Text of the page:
Harumafuji Withdraws From Kyushu Basho – Updated


Harumafuji

It has been announced that Yokozuna Harumafuji has withdrawn from the Kyushu basho as of this morning. There is currently some controversy swirling around him due to a fight with another rikishi. The Japanese press is swirling with allegations, and frankly they seem too fantastic to repeat here until there is more evidence. However the Sumo Kyokai has opened an investigation of Harumafuji, and as a result he has withdrawn until they complete their review. Tamawashi picks up a fusen win for their day 3 match.

It is also noted that Aoiyama has withdrawn as of day 3 with an ankle injury sustained day 2, Kaisei will gain a fusen win for their day 3 match.

Update – Video report now running on NHK World:  https://www3.nhk.or.jp/nhkworld/en/news/20171114_80/

Kyushu Day 3 Preview


You Want To Do What?

The schedulers have given sumo fans many wonderful gifts for Tuesday, and we are eager to enjoy them. It seems that it was decided that day three would be twins day, and so most rikishi are facing their “twin”.  We have two giant men of girth, two youngsters who could push a Volkswagen up a hill without breaking a sweat, a pair of brawlers… Well, you get the idea!

The open questions we have going into day three include: 1. Is Harumafuji going to be able to gamberize and stick in the rotation? 2. How hurt is Aoiyama? 3. How hurt is the perpetually injured Kotoyuki? 4. What is it going to take to get Terunofuji to admit he’s injured and should not be playing kaiju today?

What We Are Watching Day Three

Kotoyuki vs. Myogiryu – Kotoyuki seemed to have injured his ankle on day two, but this guy is almost always hurt in some way. I hope that it was only light damage and he will be fit and ready for battle. He holds an 8-2 career lead over Myogiryu, but this will come down to injuries.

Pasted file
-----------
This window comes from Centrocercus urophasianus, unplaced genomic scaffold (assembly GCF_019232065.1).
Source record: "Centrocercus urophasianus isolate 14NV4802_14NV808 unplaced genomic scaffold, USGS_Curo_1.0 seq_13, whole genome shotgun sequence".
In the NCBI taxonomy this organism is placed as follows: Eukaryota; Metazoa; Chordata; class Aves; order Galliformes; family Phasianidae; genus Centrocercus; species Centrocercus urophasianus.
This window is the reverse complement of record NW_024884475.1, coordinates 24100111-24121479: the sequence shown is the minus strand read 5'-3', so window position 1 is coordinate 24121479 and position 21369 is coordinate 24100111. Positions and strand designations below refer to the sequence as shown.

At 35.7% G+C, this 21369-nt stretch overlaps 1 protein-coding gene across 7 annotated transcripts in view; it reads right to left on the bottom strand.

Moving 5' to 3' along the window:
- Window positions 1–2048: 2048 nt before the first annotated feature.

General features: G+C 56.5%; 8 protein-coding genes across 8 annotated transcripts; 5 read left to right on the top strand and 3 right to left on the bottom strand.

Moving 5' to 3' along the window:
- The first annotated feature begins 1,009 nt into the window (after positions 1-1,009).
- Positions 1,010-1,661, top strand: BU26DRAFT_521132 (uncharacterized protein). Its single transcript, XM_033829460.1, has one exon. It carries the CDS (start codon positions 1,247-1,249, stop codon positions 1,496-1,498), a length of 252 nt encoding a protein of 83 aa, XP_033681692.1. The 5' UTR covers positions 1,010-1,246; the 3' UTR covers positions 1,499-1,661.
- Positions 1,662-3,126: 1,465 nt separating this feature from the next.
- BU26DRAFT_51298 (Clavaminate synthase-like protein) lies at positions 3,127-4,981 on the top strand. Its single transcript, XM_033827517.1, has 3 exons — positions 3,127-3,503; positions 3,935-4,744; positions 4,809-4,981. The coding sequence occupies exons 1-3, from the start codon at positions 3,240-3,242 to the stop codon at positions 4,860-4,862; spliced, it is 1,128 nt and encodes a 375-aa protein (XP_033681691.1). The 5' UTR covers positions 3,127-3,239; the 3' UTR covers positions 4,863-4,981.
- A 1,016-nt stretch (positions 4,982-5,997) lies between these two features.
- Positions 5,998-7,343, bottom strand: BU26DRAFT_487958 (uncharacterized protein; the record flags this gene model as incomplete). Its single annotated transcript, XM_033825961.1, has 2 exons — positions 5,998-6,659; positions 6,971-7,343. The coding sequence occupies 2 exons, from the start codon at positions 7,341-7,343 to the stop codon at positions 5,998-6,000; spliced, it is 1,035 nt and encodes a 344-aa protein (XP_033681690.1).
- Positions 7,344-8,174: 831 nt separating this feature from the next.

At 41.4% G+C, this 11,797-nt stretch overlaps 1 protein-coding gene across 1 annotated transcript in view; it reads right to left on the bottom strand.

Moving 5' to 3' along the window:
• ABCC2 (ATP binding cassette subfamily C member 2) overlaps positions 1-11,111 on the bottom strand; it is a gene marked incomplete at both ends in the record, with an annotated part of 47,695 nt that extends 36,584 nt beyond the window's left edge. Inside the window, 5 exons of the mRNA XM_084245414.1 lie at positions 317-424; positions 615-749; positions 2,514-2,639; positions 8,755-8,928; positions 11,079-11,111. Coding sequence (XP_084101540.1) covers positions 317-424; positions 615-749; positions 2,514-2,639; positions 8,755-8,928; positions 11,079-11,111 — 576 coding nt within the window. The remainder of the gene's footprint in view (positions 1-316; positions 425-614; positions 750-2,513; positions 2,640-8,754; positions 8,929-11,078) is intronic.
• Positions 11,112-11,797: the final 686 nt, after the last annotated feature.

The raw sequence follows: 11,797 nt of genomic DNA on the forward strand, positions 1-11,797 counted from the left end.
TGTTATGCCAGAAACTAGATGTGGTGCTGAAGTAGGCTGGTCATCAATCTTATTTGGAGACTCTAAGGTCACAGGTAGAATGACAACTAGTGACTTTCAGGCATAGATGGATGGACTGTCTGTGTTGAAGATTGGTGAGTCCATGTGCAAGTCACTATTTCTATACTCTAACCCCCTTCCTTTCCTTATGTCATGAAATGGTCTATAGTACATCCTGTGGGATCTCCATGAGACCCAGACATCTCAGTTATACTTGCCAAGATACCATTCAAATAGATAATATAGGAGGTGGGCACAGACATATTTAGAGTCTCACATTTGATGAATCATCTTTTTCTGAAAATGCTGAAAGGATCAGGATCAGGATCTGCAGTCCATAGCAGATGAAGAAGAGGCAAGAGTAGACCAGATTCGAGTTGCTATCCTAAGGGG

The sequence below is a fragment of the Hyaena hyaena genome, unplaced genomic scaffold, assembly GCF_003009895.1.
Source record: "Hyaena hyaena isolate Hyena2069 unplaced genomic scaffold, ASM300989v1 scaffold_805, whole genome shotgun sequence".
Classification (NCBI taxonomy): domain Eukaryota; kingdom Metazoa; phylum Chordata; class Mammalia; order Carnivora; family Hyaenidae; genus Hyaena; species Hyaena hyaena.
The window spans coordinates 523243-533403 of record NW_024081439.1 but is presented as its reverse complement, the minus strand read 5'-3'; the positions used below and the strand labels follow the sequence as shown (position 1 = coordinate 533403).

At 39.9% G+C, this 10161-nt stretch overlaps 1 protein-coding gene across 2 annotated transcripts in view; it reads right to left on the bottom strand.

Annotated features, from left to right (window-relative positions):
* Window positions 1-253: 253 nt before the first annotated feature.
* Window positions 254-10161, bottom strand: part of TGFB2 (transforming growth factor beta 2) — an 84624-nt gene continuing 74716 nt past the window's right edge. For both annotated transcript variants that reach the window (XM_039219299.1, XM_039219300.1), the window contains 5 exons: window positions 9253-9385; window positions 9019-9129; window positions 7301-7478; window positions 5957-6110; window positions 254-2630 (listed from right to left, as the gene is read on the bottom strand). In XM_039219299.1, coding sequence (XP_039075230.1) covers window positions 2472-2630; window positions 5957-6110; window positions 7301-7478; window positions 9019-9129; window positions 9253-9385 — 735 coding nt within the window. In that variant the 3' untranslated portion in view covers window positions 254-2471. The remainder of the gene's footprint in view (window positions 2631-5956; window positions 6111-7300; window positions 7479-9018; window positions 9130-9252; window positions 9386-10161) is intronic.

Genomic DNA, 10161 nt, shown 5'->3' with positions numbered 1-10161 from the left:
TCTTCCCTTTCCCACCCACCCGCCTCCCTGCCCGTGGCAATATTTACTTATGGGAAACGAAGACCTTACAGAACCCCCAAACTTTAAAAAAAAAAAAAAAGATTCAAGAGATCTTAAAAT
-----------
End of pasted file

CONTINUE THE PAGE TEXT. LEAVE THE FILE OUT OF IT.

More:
Nishikigi vs. Aminishiki – The only prior time these two faced off was in Juryo, and Nishikigi was the winner. For the first two days Aminishiki has looked very smooth and in control, and Nishikigi is not really showing us amazing sumo yet. So I would give a slight advantage to Uncle Sumo for this one.

Kagayaki vs. Asanoyama – These two are practically the same rikishi, that’s what makes this match so delightful! The primary difference is that Kagayaki gains weight in unfortunate locations, and Asanoyama is such a happy guy he may just laugh about it.

Kaisei vs. Aoiyama – Two rotund giants in a battle of the “Too Big To Flail”. Seriously though, probably a forfeit win for Kaisei as I hear Aoiyama really cranked up his ankle on day two.

Endo vs. Shodai – Ah Shodai, I am going to assume that Endo is going to make you pay for your high and slow tachiai. Endo seems to be bouncing back hard now, and if he can keep himself free of injuries, may be capable of rejoining the joi soon. For Endo fans that would be a welcome return. For Shodai, once he fixes his tachiai he’s going to make his next move higher.

Ichinojo vs. Hokutofuji – Both of these guys are showing some great sumo so far. I do love that they are going to put them head to head and see what happens. Hokutofuji has been quite fast and low so far, but against Ichinojo, it may not matter. Imagine being locked in hand to hand combat with a bridge abutment. Such a situation is going to require unusual tactics.

Shohozan vs. Chiyonokuni – Two sluggers going toe to toe. Chiyonokuni needs to start winning some, but home town boy Shohozan is starting off on a hot streak. My prediction for this fight is fast and painful, with more than one fierce blow to the face.

Mitakeumi vs. Kotoshogiku – Kotoshogiku has had a crappy first set of matches, and he has eaten a good amount of clay in front of his home town fans. Now he faces an injured Mitakeumi, and I am guessing we are going to see some pelvic thrusts of extraordinary magnitude.

Terunofuji vs. Yoshikaze – Terunofuji has no knees left. I fear a replay of the Black Knight scene from Monty Python’s Holy Grail. Much as we love both Terunofuji and Yoshikaze, this bout is going to be unpleasant to watch.

Onosho vs. Takayasu – Oh what wonders! A first time match between a powerful, brutal Ozeki and a potent up-start. I think the advantage here is Takayasu, but I am eager to see what tactics Onosho employs.

Goeido vs. Tochiozan – I am looking for more Geoido 2.0 here, and I would think that Tochiozan is at least considering a henka.

Takakeisho vs. Hakuho – A rematch we have all been waiting for. What kind of lessons will the Boss hand out to upstart Takakeisho today? Or can the angriest of tadpoles take back some dignity from the rikishi who schooled him in Nagoya?